Despite being located close to petrochemical plants on Pulau Bukom, there are amazing rich reefs on Pulau Hantu! As well as seagrass meadows and mangroves too!
Although best known as a dive site, there are rich reefs on Pulau Hantu's intertidal too. No need to swim, no need to dive to have a glimpse of them during super low spring tide!
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Visiting Pulau Hantu
You can join volunteers of the Hantu Bloggers who conduct regular guided dives at Pulau Hantu. Check out their flickr album for photos of the awesome encounters diving Pulau Hantu. Here's their album of a dive in March 2018.
Unfortunately, Pulau Hantu is currently closed to intertidal visits due to the presence of asbestos. Once it reopens though, you need to charter your own transport to visit. You can charter via Singapore Island Cruise or check with any of the boat operators at West Coast Pier.
The Singapore Blue Plan 2018
Pulau Semakau and nearby islands and submerged reefs have been recommended by the Singapore Blue Plan 2018 for Immediate Conservation Priority.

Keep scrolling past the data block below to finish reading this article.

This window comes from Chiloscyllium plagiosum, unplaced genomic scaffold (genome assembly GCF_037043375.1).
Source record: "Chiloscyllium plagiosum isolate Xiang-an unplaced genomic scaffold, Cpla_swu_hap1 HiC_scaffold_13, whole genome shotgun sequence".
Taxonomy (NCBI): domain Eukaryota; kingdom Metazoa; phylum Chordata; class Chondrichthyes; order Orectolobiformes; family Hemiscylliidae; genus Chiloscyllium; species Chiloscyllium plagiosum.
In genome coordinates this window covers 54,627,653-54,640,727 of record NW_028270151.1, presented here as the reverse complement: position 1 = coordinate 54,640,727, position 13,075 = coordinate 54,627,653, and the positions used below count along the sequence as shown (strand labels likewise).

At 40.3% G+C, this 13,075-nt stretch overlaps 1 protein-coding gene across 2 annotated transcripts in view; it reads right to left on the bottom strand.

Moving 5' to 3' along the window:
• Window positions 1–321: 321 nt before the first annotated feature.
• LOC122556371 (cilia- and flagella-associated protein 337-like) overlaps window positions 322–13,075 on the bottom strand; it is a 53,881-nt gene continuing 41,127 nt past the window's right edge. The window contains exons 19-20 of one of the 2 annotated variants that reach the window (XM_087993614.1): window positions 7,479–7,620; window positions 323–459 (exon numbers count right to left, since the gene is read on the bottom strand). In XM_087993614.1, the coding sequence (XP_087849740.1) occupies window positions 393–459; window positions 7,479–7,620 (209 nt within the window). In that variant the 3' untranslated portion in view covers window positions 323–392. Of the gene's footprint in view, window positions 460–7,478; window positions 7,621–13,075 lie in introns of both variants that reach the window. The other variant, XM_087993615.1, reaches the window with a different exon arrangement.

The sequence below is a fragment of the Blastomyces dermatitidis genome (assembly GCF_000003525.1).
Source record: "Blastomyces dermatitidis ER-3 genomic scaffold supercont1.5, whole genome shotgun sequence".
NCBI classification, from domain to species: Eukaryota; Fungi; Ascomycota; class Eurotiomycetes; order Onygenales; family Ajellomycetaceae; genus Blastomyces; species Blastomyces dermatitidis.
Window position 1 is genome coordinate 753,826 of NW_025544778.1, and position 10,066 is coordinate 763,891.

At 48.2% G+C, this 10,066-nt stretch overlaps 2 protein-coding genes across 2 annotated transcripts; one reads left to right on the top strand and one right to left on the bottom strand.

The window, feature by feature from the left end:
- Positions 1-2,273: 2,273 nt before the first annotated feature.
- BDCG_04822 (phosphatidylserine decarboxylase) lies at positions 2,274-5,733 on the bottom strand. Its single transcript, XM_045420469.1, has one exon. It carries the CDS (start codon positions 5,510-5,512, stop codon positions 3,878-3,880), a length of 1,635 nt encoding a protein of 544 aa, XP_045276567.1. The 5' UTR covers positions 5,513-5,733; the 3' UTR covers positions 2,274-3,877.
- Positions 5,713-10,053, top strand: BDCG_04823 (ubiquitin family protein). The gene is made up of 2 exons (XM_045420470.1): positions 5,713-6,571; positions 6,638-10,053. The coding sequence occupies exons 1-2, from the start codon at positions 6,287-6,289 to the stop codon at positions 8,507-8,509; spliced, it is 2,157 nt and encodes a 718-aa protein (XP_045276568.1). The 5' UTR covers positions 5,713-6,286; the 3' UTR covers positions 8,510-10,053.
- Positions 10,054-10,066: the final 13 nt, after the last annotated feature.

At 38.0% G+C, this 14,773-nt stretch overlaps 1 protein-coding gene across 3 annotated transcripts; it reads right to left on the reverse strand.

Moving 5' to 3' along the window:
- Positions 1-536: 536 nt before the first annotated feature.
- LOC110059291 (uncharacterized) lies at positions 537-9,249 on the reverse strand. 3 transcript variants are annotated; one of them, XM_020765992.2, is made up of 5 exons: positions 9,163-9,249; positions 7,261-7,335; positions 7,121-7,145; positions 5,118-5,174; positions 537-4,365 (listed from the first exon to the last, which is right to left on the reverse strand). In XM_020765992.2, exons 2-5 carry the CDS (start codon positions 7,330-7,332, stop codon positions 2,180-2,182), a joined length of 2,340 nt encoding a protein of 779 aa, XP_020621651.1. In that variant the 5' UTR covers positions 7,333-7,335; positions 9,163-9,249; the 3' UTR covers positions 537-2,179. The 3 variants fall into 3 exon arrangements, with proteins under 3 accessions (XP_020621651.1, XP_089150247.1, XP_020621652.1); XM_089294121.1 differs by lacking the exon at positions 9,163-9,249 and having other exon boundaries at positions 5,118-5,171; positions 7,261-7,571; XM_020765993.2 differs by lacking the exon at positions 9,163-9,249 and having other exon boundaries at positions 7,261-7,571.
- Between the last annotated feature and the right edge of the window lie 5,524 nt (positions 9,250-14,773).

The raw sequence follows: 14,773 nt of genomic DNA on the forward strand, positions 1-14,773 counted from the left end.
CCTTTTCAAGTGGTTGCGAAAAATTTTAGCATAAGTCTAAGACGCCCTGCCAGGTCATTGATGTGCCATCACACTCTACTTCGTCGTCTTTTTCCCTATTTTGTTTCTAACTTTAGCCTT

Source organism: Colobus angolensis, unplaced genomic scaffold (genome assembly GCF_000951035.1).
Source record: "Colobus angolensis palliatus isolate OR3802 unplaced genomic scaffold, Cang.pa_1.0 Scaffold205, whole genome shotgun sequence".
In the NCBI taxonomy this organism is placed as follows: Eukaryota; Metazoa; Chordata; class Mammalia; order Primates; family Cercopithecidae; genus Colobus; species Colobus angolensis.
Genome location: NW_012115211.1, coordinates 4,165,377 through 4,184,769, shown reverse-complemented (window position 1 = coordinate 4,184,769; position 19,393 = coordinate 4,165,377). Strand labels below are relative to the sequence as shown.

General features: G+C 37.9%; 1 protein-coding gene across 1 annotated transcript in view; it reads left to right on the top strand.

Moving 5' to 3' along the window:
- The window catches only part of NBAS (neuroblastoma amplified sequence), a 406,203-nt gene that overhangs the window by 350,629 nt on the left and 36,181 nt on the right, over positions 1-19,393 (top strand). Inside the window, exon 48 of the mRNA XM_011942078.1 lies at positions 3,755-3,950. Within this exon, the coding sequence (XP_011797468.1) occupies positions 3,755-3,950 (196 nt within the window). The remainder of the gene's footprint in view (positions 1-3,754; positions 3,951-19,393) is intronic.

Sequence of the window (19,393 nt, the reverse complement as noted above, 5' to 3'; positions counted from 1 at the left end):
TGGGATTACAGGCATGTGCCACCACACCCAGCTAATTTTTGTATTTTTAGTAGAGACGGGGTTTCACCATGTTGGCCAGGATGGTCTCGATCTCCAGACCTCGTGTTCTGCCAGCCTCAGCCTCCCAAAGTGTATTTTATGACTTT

The Blue Plan recommends the intertidal and subtidal marine areas of Pulau Semakau and adjacent Pulau Hantu, and Pulau Jong to be designated Marine Reserve.
The Blue Plan highlights that Pulau Semakau and its associated patch reefs comprise many ecosystems: coral reefs, mangrove areas, intertidal sandflats, seagrass meadows, and coral reefs. The subtidal area of Pulau Jong is larger than the terrestrial area. Pulau Hantu is a popular dive site has seen increasing interest in the past decade due to biodiversity awareness. If protection is accorded to these three islands, zonation plans for use can be implemented to manage tourism and human impacts.
DOWNLOAD the Plan, SUPPORT the Plan! More on the Singapore Blue Plan 2018 site.
This article first appeared on the wild shores of singapore blog.